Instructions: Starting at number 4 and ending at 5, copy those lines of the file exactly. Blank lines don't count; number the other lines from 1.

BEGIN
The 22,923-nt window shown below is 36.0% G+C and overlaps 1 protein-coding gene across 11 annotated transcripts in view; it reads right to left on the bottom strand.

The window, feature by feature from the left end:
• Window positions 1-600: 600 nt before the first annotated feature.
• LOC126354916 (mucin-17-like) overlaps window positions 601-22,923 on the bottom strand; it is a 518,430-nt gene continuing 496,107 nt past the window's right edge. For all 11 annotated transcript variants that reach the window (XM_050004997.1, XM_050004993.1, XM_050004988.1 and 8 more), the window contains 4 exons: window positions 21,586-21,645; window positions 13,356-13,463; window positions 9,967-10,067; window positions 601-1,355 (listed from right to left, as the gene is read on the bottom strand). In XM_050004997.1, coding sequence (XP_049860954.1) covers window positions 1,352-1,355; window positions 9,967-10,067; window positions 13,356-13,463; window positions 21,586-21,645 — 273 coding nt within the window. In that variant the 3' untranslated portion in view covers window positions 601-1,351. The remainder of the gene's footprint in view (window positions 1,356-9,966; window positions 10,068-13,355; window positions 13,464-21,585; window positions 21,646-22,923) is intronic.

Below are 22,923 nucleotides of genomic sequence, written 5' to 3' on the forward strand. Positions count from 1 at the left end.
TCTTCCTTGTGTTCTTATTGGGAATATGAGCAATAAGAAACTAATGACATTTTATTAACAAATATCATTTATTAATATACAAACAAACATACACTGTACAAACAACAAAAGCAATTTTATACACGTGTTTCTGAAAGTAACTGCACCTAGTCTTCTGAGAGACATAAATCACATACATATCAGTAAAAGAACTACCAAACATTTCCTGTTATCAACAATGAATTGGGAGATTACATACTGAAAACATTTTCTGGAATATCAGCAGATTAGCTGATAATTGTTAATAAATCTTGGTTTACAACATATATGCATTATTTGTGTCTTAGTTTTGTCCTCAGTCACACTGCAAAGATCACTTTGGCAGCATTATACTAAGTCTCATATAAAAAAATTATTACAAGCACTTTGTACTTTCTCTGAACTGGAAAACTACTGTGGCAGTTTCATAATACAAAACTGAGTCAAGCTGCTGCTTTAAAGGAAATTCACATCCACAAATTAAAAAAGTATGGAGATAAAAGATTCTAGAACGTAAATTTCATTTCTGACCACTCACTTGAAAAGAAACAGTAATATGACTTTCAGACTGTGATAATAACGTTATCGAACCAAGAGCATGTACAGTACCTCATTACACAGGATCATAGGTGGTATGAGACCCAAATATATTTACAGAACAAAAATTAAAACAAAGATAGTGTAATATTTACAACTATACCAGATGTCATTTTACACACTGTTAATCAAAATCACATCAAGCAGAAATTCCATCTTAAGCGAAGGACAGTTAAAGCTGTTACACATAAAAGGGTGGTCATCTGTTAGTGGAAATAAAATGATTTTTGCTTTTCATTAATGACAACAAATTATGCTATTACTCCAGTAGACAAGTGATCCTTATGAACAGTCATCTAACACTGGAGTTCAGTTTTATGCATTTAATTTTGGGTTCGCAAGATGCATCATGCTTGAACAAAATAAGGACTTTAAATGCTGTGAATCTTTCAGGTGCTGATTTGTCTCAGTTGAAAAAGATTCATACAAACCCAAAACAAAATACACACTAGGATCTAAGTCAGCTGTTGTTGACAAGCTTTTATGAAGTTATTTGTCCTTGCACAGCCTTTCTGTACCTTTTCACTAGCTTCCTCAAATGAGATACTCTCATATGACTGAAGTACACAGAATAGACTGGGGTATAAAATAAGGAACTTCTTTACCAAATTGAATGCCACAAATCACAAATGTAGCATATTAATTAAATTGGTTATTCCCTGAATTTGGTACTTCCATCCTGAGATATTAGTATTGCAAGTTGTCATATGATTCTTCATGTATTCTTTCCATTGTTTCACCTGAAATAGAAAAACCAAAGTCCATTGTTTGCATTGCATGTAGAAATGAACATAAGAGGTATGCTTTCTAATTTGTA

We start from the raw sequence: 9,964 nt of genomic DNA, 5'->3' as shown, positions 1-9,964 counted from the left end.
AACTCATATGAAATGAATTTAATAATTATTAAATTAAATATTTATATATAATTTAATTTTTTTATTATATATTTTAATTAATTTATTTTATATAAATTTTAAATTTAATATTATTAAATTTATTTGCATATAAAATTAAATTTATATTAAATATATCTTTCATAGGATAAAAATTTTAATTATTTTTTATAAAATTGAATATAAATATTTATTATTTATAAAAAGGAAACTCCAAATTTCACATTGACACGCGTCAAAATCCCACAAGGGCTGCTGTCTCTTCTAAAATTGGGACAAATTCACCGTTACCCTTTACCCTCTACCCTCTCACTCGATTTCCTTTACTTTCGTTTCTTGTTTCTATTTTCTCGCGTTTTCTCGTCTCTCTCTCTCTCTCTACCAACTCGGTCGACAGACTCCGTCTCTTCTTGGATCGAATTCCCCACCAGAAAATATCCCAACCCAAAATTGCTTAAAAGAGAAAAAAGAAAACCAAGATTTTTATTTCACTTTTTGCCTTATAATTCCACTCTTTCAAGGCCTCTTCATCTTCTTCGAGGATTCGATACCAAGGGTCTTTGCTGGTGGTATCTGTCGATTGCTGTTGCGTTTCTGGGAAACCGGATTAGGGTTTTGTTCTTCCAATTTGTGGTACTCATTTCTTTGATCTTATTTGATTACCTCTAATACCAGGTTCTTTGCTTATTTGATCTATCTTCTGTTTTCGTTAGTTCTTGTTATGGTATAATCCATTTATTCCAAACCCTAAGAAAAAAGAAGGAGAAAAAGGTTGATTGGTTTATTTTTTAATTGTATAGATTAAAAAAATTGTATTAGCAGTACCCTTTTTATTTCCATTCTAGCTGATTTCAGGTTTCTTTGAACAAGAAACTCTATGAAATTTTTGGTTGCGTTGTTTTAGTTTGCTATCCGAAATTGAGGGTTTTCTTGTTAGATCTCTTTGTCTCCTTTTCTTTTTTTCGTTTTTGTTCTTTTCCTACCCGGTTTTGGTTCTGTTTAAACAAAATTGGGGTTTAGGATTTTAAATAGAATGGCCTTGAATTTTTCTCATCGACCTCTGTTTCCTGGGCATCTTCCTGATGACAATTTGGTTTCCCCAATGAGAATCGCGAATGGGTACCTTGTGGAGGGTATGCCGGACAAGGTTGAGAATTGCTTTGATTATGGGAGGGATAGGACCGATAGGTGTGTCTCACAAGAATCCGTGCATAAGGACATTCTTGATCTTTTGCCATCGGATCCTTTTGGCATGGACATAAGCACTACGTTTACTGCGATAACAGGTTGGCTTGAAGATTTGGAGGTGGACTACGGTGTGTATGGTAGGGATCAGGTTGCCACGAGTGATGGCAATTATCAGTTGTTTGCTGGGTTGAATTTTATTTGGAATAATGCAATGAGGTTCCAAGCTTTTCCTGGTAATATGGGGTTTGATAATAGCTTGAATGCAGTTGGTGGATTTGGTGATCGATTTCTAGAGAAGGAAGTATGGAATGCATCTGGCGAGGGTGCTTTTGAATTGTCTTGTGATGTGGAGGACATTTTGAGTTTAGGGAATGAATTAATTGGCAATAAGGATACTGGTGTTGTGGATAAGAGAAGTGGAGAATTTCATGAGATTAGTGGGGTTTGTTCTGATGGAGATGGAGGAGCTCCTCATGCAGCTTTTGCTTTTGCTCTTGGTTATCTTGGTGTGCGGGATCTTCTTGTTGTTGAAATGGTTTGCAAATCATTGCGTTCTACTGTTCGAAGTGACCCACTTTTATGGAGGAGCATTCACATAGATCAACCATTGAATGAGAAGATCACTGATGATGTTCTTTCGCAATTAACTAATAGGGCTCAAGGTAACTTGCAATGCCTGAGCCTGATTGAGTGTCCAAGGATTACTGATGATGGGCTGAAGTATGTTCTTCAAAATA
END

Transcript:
• LOC126354916 (mucin-17-like) overlaps window positions 601-22,923 on the bottom strand; it is a 518,430-nt gene continuing 496,107 nt past the window's right edge. For all 11 annotated transcript variants that reach the window (XM_050004997.1, XM_050004993.1, XM_050004988.1 and 8 more), the window contains 4 exons: window positions 21,586-21,645; window positions 13,356-13,463; window positions 9,967-10,067; window positions 601-1,355 (listed from right to left, as the gene is read on the bottom strand). In XM_050004997.1, coding sequence (XP_049860954.1) covers window positions 1,352-1,355; window positions 9,967-10,067; window positions 13,356-13,463; window positions 21,586-21,645 — 273 coding nt within the window. In that variant the 3' untranslated portion in view covers window positions 601-1,351. The remainder of the gene's footprint in view (window positions 1,356-9,966; window positions 10,068-13,355; window positions 13,464-21,585; window positions 21,646-22,923) is intronic.

Below are 22,923 nucleotides of genomic sequence, written 5' to 3' on the forward strand. Positions count from 1 at the left end.